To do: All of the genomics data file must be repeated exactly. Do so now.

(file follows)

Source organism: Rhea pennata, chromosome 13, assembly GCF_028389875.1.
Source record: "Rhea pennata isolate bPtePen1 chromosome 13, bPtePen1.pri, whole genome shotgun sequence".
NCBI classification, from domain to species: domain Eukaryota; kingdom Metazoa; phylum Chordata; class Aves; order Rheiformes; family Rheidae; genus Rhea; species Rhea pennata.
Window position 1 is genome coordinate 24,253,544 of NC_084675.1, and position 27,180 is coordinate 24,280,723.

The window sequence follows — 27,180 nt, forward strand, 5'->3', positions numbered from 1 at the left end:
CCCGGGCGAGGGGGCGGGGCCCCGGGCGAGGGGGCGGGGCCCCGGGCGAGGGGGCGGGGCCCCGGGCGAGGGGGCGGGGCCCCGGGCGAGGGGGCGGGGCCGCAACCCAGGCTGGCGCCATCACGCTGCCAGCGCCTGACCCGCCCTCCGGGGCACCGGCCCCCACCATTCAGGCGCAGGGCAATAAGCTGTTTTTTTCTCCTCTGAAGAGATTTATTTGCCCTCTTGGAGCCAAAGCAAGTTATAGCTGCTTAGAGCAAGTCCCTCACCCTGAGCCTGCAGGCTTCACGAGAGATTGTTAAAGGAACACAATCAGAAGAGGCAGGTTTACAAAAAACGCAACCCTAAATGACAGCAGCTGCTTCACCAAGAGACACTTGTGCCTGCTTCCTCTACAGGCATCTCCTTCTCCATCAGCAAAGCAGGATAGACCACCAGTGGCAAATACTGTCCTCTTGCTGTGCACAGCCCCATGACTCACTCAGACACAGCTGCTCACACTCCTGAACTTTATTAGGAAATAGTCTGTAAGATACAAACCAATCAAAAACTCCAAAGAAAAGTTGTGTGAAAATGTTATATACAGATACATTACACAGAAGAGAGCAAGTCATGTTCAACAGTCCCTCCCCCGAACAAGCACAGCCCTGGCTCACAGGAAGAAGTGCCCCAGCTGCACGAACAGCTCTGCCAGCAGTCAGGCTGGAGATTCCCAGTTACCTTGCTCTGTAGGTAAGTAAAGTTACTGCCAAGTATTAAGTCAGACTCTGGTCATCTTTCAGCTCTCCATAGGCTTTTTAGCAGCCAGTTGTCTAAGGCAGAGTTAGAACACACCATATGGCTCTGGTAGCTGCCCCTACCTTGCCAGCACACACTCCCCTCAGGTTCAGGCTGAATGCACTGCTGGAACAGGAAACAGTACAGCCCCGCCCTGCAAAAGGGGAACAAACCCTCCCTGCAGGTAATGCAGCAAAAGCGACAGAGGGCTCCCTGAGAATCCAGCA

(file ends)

Source organism: Rhea pennata, chromosome 13, assembly GCF_028389875.1.
Source record: "Rhea pennata isolate bPtePen1 chromosome 13, bPtePen1.pri, whole genome shotgun sequence".
NCBI classification, from domain to species: domain Eukaryota; kingdom Metazoa; phylum Chordata; class Aves; order Rheiformes; family Rheidae; genus Rhea; species Rhea pennata.
Window position 1 is genome coordinate 24,253,544 of NC_084675.1, and position 27,180 is coordinate 24,280,723.

The window sequence follows — 27,180 nt, forward strand, 5'->3', positions numbered from 1 at the left end:
CCCGGGCGAGGGGGCGGGGCCCCGGGCGAGGGGGCGGGGCCCCGGGCGAGGGGGCGGGGCCCCGGGCGAGGGGGCGGGGCCCCGGGCGAGGGGGCGGGGCCGCAACCCAGGCTGGCGCCATCACGCTGCCAGCGCCTGACCCGCCCTCCGGGGCACCGGCCCCCACCATTCAGGCGCAGGGCAATAAGCTGTTTTTTTCTCCTCTGAAGAGATTTATTTGCCCTCTTGGAGCCAAAGCAAGTTATAGCTGCTTAGAGCAAGTCCCTCACCCTGAGCCTGCAGGCTTCACGAGAGATTGTTAAAGGAACACAATCAGAAGAGGCAGGTTTACAAAAAACGCAACCCTAAATGACAGCAGCTGCTTCACCAAGAGACACTTGTGCCTGCTTCCTCTACAGGCATCTCCTTCTCCATCAGCAAAGCAGGATAGACCACCAGTGGCAAATACTGTCCTCTTGCTGTGCACAGCCCCATGACTCACTCAGACACAGCTGCTCACACTCCTGAACTTTATTAGGAAATAGTCTGTAAGATACAAACCAATCAAAAACTCCAAAGAAAAGTTGTGTGAAAATGTTATATACAGATACATTACACAGAAGAGAGCAAGTCATGTTCAACAGTCCCTCCCCCGAACAAGCACAGCCCTGGCTCACAGGAAGAAGTGCCCCAGCTGCACGAACAGCTCTGCCAGCAGTCAGGCTGGAGATTCCCAGTTACCTTGCTCTGTAGGTAAGTAAAGTTACTGCCAAGTATTAAGTCAGACTCTGGTCATCTTTCAGCTCTCCATAGGCTTTTTAGCAGCCAGTTGTCTAAGGCAGAGTTAGAACACACCATATGGCTCTGGTAGCTGCCCCTACCTTGCCAGCACACACTCCCCTCAGGTTCAGGCTGAATGCACTGCTGGAACAGGAAACAGTACAGCCCCGCCCTGCAAAAGGGGAACAAACCCTCCCTGCAGGTAATGCAGCAAAAGCGACAGAGGGCTCCCTGAGAATCCAGCA